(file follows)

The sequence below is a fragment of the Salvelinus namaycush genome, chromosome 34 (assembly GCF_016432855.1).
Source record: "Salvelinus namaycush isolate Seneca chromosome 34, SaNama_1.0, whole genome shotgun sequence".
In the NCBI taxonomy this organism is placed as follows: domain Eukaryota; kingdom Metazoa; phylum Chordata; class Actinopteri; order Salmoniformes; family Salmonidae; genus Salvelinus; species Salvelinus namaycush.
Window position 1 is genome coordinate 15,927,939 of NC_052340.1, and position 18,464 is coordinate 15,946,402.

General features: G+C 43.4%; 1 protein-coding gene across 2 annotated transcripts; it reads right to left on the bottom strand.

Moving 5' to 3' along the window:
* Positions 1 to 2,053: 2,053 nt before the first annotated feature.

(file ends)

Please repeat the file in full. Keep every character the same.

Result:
The sequence below is a fragment of the Salvelinus namaycush genome, chromosome 34 (assembly GCF_016432855.1).
Source record: "Salvelinus namaycush isolate Seneca chromosome 34, SaNama_1.0, whole genome shotgun sequence".
In the NCBI taxonomy this organism is placed as follows: domain Eukaryota; kingdom Metazoa; phylum Chordata; class Actinopteri; order Salmoniformes; family Salmonidae; genus Salvelinus; species Salvelinus namaycush.
Window position 1 is genome coordinate 15,927,939 of NC_052340.1, and position 18,464 is coordinate 15,946,402.

General features: G+C 43.4%; 1 protein-coding gene across 2 annotated transcripts; it reads right to left on the bottom strand.

Moving 5' to 3' along the window:
* Positions 1 to 2,053: 2,053 nt before the first annotated feature.